11. Darius, thanks. It may be a matter of perception.

    And it just goes to show how versatile Odom is, being strong enough to man the low post, long enough to protect the paint, and quick enough to trap or rotate effectively.

  12. Kurt and Simon-Good points about where Kobe is getting shots, he really has made an effort to get good looks, and sooner than later the fg% will reflect that.

    Our best lineup (eyeball wise if not stat wise) may be with Farmar, Kobe, Ariza, Pau and Drew. Teams have a real tough time scoring on this unit.

  13. can someone explain to me MArc Stiens Power Rankings? How did Boston Leap Frog the Lakers…he explains becasue of thier road defeats of Houston and Detroit…but Houston was by 5 and Detroit has a new player that they are adjusting too (that is sort of a biug deal I would think)

    Not only do the Lakers have a point diff of +22.4 (averagine 106.8 a game to boot) but they are also holding oppents to 84.4 points a game where Boston is holding opponents to 86.71. That is the Best Defense and the Best Offense in the league for the Lakers. Boston is 3rd in points allowed (which is solid) but they are 25th is point scored (at 92.38)…granted that is enough to get them wins but…that dosent seem spectacular to me.

    I dont hold much weight to the Power Rankings…I was just curious if there is some formula used or something.

  14. -14 Power rankings are just a way to fill space for columnists. And since they want more people to read their work, it makes sense to try to keep things interesting as opposoed to following conventional wisdom or leaving the same team(s) on top each week. So this week he puts Boston on top (despite its loss to the Pacers). That gets Boston fans to read his reasoning, and Laker fans to read it and argue, “Is he crazy?” Next week Boston fans will read to see if the Cetics are still on top, and Lakers fans will read to see if he’s come to his senses. Either way, his audience grows.

    As for the Lakers’ slow starts, I still see some tentativeness in the half court sets as Pau and Bynum try to ease into the flow of the game. Neither wants to force an outside shot early, so it’s a matter of working into the flow and getting into the right spaces as they begin to adjust to the defense.

    Fisher needs to do a better job of directing traffic and getting those guys going early on, rather than taking his own shots or working the perimeter. The offense is much better when they work inside-out, and it just seems to take a quarter to sort out that flow from night to night.

    It’s early in the season and I think they’ll get better as they year goes on at playing well in the first quarter. But so long as they figure it out and have a lead at the end of four, all’s well that ends well.

  15. Phil Needs to make a change.
    New Starting Line up:
    – Farmar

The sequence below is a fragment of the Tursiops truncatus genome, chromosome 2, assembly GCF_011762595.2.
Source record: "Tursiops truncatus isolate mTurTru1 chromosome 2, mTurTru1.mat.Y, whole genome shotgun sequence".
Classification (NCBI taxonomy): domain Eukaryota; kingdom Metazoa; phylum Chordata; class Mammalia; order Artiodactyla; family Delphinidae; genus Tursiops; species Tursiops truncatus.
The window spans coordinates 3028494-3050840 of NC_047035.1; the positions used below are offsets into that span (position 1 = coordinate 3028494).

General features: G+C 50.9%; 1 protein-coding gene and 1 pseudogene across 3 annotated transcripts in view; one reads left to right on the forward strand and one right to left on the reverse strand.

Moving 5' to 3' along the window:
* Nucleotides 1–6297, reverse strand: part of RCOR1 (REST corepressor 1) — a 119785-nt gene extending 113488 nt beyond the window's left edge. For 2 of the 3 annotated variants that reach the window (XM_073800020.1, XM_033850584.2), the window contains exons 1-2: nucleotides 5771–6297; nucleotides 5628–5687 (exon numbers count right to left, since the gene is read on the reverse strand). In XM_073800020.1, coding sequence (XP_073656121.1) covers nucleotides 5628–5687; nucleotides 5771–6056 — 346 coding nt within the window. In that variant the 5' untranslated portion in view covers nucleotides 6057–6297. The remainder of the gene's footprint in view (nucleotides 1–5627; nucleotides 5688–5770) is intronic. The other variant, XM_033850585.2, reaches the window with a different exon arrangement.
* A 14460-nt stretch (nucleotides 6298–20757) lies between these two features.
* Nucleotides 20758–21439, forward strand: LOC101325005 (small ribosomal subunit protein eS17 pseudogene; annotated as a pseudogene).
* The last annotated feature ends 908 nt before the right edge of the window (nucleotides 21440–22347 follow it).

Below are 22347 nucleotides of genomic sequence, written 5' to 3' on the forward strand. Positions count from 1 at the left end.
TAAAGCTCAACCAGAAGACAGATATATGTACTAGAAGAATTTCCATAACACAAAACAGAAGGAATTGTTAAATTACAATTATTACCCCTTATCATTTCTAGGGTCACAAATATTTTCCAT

– Kobe
    – Ariza
    – Gasol
    – Bynum

    We need to establish that deffensive presence early!

  16. 14. My guess is that Boston’s schedule was harder this weak with road games against Hou, and Det. No formula he just bases it on what he sees. The Lakers have only played one road game so far. But they have Dal (who is playing pretty bad right now) and NOH on a road back to back coming up.

    Way to early for this, but an interesting stat. The Lakers are ranked #1 in defensive Eff and #2 in offensive efficiency. The only other team to do that were the 96 bulls (though as Hollinger pointed out they did it through 82 games).

  17. burningjoe,

    They are the defending champs. Plus, it’s only Marc Stein’s opinion. This sin’t the NCAA BCS system. No biggie.

    exhelodrvr,

    I think Fish is forcing the issue more, and somet,es I cringe at his shot selection, but overall, I think his agressive ness is good because it makes teams play him, and not allow them to roam a defender like Kobe does with Rondo or Brewer.

    One thing I’m liking so far, is the shot selection. We are getting well timed, and good looks. As Kurt mentioned, the 3’s aren’t forced. They’re coming from inside out, penetration kick outs, or good ball rotation. No Rafer Alston type of shots.

    I’ve said this before, but how fast has T-Mac fallen from being a superstar ?

  18. 4 – “isololation”

    lulz.

    The Lakers are running two parallel teams. The first team does a great job of softening up the other teams starters. Then, in comes the bench mob in and completely screws with the tempo.

    Has there ever been another team that could effectively pull this off? 1-9 can play either style (with the possible exception Senór Cadet). Phil’s matchup dreams are turning into opposing coaches nightmares.

  19. 19. Even after I proofread, I can’t spell.

  20. ok so its stricly opinion then…the Rankings…and I figured this but…for some reason…maybe I am messing Stein up with Holligner and his ranking thing he does…

    And the Lakers had 2 road games…they played the Clippers on the “road”.

  21. Bit off topic from shooting, but anybody notice how LO tends to charge into opponents at least once or twice a game (especially off a hard dribble-drive or a spin move to the rack)?
    He trucked over someone again last night (i can’t remember… Landry, maybe?), and I often find myself cringing or holding my breath when I see LO taking it to the rack when there are 2-3 defenders sitting in the paint. Don’t get me wrong, I love his drives from the wings when he beats his defender and coasts in for a dunk–I’m talking about those times when the paint is obviously packed and he takes it straight in, anyways.